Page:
Instead of using the Outlook desktop application to access email, users have the option (unless restricted by IT policy) to use their web browser to access email via Outlook on the Web (OWA). Again, only using their email address and password is not secure. This is where the MFA feature in ADSelfService Plus helps. The product provides MFA for Outlook on the Web and the Exchange Admin Center (EAC). It implements additional authentication steps beyond the login and password.
- The user attempts to log into OWA or the EAC.
- The user is asked to complete the primary authentication on the OWA webpage.
- If this is successful, the OWA app passes a request to the ADSelfService Plus connector which informs ADSelfService Plus to request additional factors.
- If the user completes all requests successfully, they are logged in!
ADSelfService Plus installation requirements for Active Directory and endpoints
Let’s get into the weeds a bit here and go through some of the general system requirements for ADSelfService Plus.
Here are the minimum and recommended hardware requirements for ADSelfService Plus:
100 GB (SSD preferred)
200 GB (SSD preferred)
Table 1 – Hardware Requirement for installing ADSelfService Plus on a Windows computer
The following server and client Windows versions are compatible with software installations and endpoint installations.
- Windows Server
- Windows Server 2022
- Windows Server 2019
- Windows Server 2016
- Windows Server 2012 R2
- Windows Server 2012
- Windows Client
The installation process is straightforward. All you need to do is download the executable (EXE) file from this link, and run it on a Windows machine joined to your AD domain. There are some post-install security hardening steps you’ll need to run through – click here for that guide.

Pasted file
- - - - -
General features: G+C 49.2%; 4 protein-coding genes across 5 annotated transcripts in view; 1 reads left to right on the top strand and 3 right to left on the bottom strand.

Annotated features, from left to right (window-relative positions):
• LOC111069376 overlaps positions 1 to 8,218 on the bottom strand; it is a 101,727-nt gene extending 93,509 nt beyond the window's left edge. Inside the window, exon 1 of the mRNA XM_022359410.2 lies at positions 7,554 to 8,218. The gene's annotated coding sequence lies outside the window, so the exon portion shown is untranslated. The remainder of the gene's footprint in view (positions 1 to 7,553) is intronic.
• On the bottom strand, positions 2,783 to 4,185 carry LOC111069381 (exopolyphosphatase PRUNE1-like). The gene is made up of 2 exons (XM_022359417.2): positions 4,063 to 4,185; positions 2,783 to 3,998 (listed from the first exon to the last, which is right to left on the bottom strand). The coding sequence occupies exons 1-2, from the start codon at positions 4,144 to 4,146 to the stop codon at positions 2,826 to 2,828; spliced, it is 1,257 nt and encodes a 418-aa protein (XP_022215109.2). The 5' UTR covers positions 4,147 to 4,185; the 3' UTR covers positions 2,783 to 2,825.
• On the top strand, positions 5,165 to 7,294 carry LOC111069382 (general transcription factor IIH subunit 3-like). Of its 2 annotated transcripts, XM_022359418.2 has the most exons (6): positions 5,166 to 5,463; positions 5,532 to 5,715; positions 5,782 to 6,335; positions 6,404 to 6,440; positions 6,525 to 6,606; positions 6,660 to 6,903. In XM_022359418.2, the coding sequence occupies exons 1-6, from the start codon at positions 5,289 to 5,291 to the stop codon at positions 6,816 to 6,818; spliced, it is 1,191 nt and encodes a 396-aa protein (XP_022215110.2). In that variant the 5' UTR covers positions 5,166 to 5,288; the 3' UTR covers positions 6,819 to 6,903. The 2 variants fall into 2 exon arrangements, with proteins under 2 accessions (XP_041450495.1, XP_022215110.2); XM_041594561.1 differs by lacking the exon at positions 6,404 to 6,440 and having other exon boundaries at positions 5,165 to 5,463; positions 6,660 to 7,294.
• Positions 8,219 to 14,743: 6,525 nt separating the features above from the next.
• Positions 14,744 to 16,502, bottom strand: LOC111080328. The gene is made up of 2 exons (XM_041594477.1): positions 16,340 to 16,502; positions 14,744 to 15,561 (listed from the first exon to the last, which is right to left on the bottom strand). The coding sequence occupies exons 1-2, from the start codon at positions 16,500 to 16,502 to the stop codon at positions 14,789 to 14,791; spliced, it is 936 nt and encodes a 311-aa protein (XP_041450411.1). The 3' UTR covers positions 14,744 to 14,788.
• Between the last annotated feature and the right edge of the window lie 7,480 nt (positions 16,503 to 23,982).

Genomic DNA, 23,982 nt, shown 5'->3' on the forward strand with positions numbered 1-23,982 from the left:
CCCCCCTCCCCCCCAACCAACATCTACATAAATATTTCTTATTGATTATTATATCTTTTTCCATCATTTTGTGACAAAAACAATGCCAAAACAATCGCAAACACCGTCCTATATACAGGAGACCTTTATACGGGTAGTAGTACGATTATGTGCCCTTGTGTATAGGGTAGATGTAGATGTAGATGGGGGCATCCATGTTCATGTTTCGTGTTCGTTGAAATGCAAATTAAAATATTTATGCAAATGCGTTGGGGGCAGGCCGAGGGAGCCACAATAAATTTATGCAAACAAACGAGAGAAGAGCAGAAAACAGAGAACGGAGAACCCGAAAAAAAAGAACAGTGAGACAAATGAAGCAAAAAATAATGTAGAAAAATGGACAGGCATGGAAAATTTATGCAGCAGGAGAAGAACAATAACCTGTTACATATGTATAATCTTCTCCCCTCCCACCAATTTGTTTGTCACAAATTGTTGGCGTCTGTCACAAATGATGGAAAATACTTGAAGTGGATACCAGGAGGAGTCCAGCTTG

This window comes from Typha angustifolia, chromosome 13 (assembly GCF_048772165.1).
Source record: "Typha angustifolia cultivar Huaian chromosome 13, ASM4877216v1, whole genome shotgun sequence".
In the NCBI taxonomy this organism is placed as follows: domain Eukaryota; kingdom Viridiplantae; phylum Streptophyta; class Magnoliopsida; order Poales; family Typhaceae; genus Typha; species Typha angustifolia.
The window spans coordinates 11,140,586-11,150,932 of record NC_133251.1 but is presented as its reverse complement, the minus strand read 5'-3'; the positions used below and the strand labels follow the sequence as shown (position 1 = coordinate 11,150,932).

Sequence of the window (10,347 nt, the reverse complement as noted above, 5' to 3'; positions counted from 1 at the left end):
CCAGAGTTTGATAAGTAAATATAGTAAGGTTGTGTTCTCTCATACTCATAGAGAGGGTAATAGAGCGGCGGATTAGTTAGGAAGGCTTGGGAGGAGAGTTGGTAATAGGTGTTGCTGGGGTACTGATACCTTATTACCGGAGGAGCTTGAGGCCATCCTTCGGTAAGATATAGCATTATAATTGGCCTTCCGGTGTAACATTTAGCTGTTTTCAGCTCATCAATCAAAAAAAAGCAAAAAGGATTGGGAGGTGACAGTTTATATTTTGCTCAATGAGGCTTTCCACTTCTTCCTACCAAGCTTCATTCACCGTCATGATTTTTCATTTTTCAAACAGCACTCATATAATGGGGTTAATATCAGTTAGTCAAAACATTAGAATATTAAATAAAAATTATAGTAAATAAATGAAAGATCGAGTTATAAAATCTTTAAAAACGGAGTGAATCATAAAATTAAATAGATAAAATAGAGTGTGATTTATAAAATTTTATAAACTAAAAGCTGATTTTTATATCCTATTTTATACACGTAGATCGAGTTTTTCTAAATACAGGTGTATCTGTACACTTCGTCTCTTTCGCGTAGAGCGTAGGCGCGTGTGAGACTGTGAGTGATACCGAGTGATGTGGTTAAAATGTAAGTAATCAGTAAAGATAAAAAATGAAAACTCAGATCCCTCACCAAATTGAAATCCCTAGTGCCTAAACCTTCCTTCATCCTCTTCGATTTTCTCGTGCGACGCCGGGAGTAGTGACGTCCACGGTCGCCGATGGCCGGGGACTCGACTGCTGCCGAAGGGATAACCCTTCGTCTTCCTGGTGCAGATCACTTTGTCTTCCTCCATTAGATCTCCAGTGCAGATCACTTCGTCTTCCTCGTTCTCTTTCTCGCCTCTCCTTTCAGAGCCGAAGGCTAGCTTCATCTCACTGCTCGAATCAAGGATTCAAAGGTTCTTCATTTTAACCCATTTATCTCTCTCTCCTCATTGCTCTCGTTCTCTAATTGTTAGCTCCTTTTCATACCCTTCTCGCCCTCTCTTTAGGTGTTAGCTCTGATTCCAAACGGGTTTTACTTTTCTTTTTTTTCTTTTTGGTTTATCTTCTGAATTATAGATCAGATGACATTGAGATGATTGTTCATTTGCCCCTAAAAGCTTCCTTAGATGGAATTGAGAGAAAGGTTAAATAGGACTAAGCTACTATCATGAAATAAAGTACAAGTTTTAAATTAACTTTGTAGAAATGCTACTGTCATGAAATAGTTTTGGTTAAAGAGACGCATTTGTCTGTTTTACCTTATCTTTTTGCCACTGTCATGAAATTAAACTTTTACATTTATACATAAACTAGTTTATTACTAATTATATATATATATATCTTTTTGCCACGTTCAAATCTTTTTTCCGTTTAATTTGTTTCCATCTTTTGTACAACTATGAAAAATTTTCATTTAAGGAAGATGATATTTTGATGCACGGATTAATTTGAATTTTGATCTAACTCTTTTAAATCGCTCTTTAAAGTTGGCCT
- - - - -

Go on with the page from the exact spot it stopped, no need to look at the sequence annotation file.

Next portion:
As an IT Pro, you can launch the service in your web browser by typing in http://hostname:8888/ in the address bar. The hostname will be the computer name of the device you installed the software on. Once you deploy the ADSelfService Plus login agent, users will be able to reset their password and/or unlock their account right from the login screen on their computers.
There are older server and client versions supported by ManageEngine, but as Microsoft does not support them, I will not include them here. You can get more information directly from ManageEngine.
What else can ManageEngine ADSelfService Plus do?
Besides the various MFA tools and features described, there are more features available in their suite. Let’s go through some of the hottest right here:
- Self-service password reset
- This allows users to reset passwords for their computers and enterprise applications themselves, on any domain-joined PC, any web browser, or their mobile device, if you have that option enabled.
- Passwordless authentication
- You can improve your user experience by enabling passwordless login for enterprise (cloud) applications. This allows users to use push notifications and number-matching technology without needing to remember (easily remembered) passwords.
- Directory self-update
- Allow your users a secure portal to update core AD profile attributes and information.
- Keep admins up-to-date on all your account password statuses through detailed reports. Get ahead of the game with proactive communications to your end users.
- Learn about additional features by accessing this informative link!
Download a free trial of ManageEngine ADSelfService Plus and try out multi-factor authentication for yourselfIf you’d like to take ADSelfService Plus for a spin, you can use this link to download a fully-functional evaluation for unlimited users for 30 days.
You can also register on that same page to get free technical support during your evaluation period. In addition – click on this link to sign up for a personalized web demo from ManageEngine!
After you’ve trialed the software, you can purchase the professional edition and gain a host of new features – read about them here!Thank you for learning more about ADSelfService Plus and how it can safely and efficiently secure your entire environment from intruders and hackers.